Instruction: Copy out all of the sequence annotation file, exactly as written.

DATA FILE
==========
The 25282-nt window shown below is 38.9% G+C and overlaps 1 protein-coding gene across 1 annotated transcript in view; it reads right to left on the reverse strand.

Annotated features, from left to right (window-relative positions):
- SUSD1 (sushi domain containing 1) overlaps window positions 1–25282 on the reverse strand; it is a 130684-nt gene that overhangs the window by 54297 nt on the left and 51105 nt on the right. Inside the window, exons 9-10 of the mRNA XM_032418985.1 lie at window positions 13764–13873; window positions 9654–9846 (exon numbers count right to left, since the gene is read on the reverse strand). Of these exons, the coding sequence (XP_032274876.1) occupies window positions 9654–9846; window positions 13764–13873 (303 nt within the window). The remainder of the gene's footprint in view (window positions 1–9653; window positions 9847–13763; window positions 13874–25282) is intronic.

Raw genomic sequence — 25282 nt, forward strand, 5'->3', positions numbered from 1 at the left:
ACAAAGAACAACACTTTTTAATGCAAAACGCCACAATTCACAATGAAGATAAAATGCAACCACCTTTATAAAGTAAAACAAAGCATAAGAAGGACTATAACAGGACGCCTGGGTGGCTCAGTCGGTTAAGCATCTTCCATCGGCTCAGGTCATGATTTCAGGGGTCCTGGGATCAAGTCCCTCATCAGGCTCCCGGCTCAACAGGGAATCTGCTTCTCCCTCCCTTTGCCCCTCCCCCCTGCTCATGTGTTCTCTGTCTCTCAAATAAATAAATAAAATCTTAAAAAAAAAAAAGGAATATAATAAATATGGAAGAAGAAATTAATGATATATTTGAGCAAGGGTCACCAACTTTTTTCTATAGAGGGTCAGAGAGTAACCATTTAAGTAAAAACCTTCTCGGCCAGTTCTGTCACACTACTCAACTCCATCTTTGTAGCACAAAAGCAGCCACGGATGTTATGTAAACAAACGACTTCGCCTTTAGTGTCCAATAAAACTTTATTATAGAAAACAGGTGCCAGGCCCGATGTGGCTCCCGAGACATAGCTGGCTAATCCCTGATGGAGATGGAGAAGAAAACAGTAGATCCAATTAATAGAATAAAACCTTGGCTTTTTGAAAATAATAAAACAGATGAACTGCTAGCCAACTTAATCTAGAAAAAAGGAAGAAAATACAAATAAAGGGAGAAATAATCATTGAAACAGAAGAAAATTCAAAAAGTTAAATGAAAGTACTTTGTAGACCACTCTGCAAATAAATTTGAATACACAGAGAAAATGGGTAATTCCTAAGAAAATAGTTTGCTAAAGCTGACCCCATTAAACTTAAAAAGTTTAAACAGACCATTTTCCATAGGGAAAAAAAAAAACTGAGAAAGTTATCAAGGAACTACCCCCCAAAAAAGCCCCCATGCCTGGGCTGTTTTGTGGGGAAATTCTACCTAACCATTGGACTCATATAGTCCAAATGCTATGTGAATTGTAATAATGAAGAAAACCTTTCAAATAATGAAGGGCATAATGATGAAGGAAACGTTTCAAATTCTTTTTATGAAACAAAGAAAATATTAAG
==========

The 25282-nt window shown below is 38.9% G+C and overlaps 1 protein-coding gene across 1 annotated transcript in view; it reads right to left on the reverse strand.

Annotated features, from left to right (window-relative positions):
- SUSD1 (sushi domain containing 1) overlaps window positions 1–25282 on the reverse strand; it is a 130684-nt gene that overhangs the window by 54297 nt on the left and 51105 nt on the right. Inside the window, exons 9-10 of the mRNA XM_032418985.1 lie at window positions 13764–13873; window positions 9654–9846 (exon numbers count right to left, since the gene is read on the reverse strand). Of these exons, the coding sequence (XP_032274876.1) occupies window positions 9654–9846; window positions 13764–13873 (303 nt within the window). The remainder of the gene's footprint in view (window positions 1–9653; window positions 9847–13763; window positions 13874–25282) is intronic.

Raw genomic sequence — 25282 nt, forward strand, 5'->3', positions numbered from 1 at the left:
ACAAAGAACAACACTTTTTAATGCAAAACGCCACAATTCACAATGAAGATAAAATGCAACCACCTTTATAAAGTAAAACAAAGCATAAGAAGGACTATAACAGGACGCCTGGGTGGCTCAGTCGGTTAAGCATCTTCCATCGGCTCAGGTCATGATTTCAGGGGTCCTGGGATCAAGTCCCTCATCAGGCTCCCGGCTCAACAGGGAATCTGCTTCTCCCTCCCTTTGCCCCTCCCCCCTGCTCATGTGTTCTCTGTCTCTCAAATAAATAAATAAAATCTTAAAAAAAAAAAAGGAATATAATAAATATGGAAGAAGAAATTAATGATATATTTGAGCAAGGGTCACCAACTTTTTTCTATAGAGGGTCAGAGAGTAACCATTTAAGTAAAAACCTTCTCGGCCAGTTCTGTCACACTACTCAACTCCATCTTTGTAGCACAAAAGCAGCCACGGATGTTATGTAAACAAACGACTTCGCCTTTAGTGTCCAATAAAACTTTATTATAGAAAACAGGTGCCAGGCCCGATGTGGCTCCCGAGACATAGCTGGCTAATCCCTGATGGAGATGGAGAAGAAAACAGTAGATCCAATTAATAGAATAAAACCTTGGCTTTTTGAAAATAATAAAACAGATGAACTGCTAGCCAACTTAATCTAGAAAAAAGGAAGAAAATACAAATAAAGGGAGAAATAATCATTGAAACAGAAGAAAATTCAAAAAGTTAAATGAAAGTACTTTGTAGACCACTCTGCAAATAAATTTGAATACACAGAGAAAATGGGTAATTCCTAAGAAAATAGTTTGCTAAAGCTGACCCCATTAAACTTAAAAAGTTTAAACAGACCATTTTCCATAGGGAAAAAAAAAAACTGAGAAAGTTATCAAGGAACTACCCCCCAAAAAAGCCCCCATGCCTGGGCTGTTTTGTGGGGAAATTCTACCTAACCATTGGACTCATATAGTCCAAATGCTATGTGAATTGTAATAATGAAGAAAACCTTTCAAATAATGAAGGGCATAATGATGAAGGAAACGTTTCAAATTCTTTTTATGAAACAAAGAAAATATTAAG